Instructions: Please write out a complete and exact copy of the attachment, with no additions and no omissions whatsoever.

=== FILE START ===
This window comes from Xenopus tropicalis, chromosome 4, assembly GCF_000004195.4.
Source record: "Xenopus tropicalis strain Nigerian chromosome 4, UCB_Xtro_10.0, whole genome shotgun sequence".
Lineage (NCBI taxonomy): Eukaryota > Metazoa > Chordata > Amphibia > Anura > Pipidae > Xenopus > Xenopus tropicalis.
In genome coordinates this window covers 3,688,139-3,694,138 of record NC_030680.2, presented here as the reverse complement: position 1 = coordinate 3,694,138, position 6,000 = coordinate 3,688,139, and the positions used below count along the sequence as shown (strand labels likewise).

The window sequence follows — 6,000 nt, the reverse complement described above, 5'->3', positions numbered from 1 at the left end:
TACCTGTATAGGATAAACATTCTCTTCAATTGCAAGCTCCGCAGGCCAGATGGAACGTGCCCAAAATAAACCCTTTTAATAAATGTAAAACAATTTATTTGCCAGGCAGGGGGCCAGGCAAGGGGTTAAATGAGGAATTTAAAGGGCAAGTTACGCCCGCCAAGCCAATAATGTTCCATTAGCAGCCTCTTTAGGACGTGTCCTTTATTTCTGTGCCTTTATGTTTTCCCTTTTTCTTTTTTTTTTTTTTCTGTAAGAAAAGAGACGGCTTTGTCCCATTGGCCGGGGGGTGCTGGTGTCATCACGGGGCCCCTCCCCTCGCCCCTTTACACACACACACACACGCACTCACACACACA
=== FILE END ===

This window comes from Xenopus tropicalis, chromosome 4, assembly GCF_000004195.4.
Source record: "Xenopus tropicalis strain Nigerian chromosome 4, UCB_Xtro_10.0, whole genome shotgun sequence".
Lineage (NCBI taxonomy): Eukaryota > Metazoa > Chordata > Amphibia > Anura > Pipidae > Xenopus > Xenopus tropicalis.
In genome coordinates this window covers 3,688,139-3,694,138 of record NC_030680.2, presented here as the reverse complement: position 1 = coordinate 3,694,138, position 6,000 = coordinate 3,688,139, and the positions used below count along the sequence as shown (strand labels likewise).

The window sequence follows — 6,000 nt, the reverse complement described above, 5'->3', positions numbered from 1 at the left end:
TACCTGTATAGGATAAACATTCTCTTCAATTGCAAGCTCCGCAGGCCAGATGGAACGTGCCCAAAATAAACCCTTTTAATAAATGTAAAACAATTTATTTGCCAGGCAGGGGGCCAGGCAAGGGGTTAAATGAGGAATTTAAAGGGCAAGTTACGCCCGCCAAGCCAATAATGTTCCATTAGCAGCCTCTTTAGGACGTGTCCTTTATTTCTGTGCCTTTATGTTTTCCCTTTTTCTTTTTTTTTTTTTTCTGTAAGAAAAGAGACGGCTTTGTCCCATTGGCCGGGGGGTGCTGGTGTCATCACGGGGCCCCTCCCCTCGCCCCTTTACACACACACACACACGCACTCACACACACA